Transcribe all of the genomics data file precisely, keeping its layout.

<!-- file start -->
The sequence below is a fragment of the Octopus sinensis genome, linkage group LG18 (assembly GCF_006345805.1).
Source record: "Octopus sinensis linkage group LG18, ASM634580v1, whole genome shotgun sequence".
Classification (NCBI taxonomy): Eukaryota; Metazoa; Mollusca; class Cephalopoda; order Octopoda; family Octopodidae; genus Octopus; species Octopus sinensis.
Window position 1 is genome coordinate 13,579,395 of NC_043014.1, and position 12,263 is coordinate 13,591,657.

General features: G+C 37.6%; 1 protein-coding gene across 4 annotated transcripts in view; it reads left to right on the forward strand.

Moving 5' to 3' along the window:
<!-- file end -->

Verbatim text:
The sequence below is a fragment of the Octopus sinensis genome, linkage group LG18 (assembly GCF_006345805.1).
Source record: "Octopus sinensis linkage group LG18, ASM634580v1, whole genome shotgun sequence".
Classification (NCBI taxonomy): Eukaryota; Metazoa; Mollusca; class Cephalopoda; order Octopoda; family Octopodidae; genus Octopus; species Octopus sinensis.
Window position 1 is genome coordinate 13,579,395 of NC_043014.1, and position 12,263 is coordinate 13,591,657.

General features: G+C 37.6%; 1 protein-coding gene across 4 annotated transcripts in view; it reads left to right on the forward strand.

Moving 5' to 3' along the window: